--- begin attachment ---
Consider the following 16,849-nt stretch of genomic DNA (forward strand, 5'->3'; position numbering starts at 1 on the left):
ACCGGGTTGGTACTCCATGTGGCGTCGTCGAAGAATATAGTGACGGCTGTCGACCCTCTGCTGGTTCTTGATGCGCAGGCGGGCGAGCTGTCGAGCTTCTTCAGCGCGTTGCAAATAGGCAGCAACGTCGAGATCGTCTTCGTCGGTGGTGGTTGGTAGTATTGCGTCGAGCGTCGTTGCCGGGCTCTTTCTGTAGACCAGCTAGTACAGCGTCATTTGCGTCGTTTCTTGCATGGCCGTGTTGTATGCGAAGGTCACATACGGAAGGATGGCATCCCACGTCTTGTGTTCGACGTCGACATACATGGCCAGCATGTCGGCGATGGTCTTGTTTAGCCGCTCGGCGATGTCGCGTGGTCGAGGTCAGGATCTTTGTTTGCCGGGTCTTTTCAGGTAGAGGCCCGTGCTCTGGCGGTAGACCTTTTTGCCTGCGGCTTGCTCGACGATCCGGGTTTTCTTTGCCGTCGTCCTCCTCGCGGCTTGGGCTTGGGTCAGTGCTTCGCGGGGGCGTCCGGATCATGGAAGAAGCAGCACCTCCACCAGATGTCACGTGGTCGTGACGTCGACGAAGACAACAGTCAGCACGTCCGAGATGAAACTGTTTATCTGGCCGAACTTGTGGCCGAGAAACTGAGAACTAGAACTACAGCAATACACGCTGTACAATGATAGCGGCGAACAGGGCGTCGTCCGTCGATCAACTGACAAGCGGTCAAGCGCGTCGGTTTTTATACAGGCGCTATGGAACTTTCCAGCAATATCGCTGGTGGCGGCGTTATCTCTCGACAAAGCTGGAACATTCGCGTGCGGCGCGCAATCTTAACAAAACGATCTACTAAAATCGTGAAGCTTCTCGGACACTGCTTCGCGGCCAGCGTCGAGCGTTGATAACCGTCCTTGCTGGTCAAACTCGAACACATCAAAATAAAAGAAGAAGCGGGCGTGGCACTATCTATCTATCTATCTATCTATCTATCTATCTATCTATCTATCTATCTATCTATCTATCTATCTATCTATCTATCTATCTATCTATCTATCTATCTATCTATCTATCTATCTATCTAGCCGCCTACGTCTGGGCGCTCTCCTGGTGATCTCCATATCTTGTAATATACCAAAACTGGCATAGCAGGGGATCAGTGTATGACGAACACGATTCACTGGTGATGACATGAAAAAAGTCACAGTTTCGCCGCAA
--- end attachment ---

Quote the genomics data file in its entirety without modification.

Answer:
Consider the following 16,849-nt stretch of genomic DNA (forward strand, 5'->3'; position numbering starts at 1 on the left):
ACCGGGTTGGTACTCCATGTGGCGTCGTCGAAGAATATAGTGACGGCTGTCGACCCTCTGCTGGTTCTTGATGCGCAGGCGGGCGAGCTGTCGAGCTTCTTCAGCGCGTTGCAAATAGGCAGCAACGTCGAGATCGTCTTCGTCGGTGGTGGTTGGTAGTATTGCGTCGAGCGTCGTTGCCGGGCTCTTTCTGTAGACCAGCTAGTACAGCGTCATTTGCGTCGTTTCTTGCATGGCCGTGTTGTATGCGAAGGTCACATACGGAAGGATGGCATCCCACGTCTTGTGTTCGACGTCGACATACATGGCCAGCATGTCGGCGATGGTCTTGTTTAGCCGCTCGGCGATGTCGCGTGGTCGAGGTCAGGATCTTTGTTTGCCGGGTCTTTTCAGGTAGAGGCCCGTGCTCTGGCGGTAGACCTTTTTGCCTGCGGCTTGCTCGACGATCCGGGTTTTCTTTGCCGTCGTCCTCCTCGCGGCTTGGGCTTGGGTCAGTGCTTCGCGGGGGCGTCCGGATCATGGAAGAAGCAGCACCTCCACCAGATGTCACGTGGTCGTGACGTCGACGAAGACAACAGTCAGCACGTCCGAGATGAAACTGTTTATCTGGCCGAACTTGTGGCCGAGAAACTGAGAACTAGAACTACAGCAATACACGCTGTACAATGATAGCGGCGAACAGGGCGTCGTCCGTCGATCAACTGACAAGCGGTCAAGCGCGTCGGTTTTTATACAGGCGCTATGGAACTTTCCAGCAATATCGCTGGTGGCGGCGTTATCTCTCGACAAAGCTGGAACATTCGCGTGCGGCGCGCAATCTTAACAAAACGATCTACTAAAATCGTGAAGCTTCTCGGACACTGCTTCGCGGCCAGCGTCGAGCGTTGATAACCGTCCTTGCTGGTCAAACTCGAACACATCAAAATAAAAGAAGAAGCGGGCGTGGCACTATCTATCTATCTATCTATCTATCTATCTATCTATCTATCTATCTATCTATCTATCTATCTATCTATCTATCTATCTATCTATCTATCTATCTATCTATCTATCTATCTATCTATCTAGCCGCCTACGTCTGGGCGCTCTCCTGGTGATCTCCATATCTTGTAATATACCAAAACTGGCATAGCAGGGGATCAGTGTATGACGAACACGATTCACTGGTGATGACATGAAAAAAGTCACAGTTTCGCCGCAA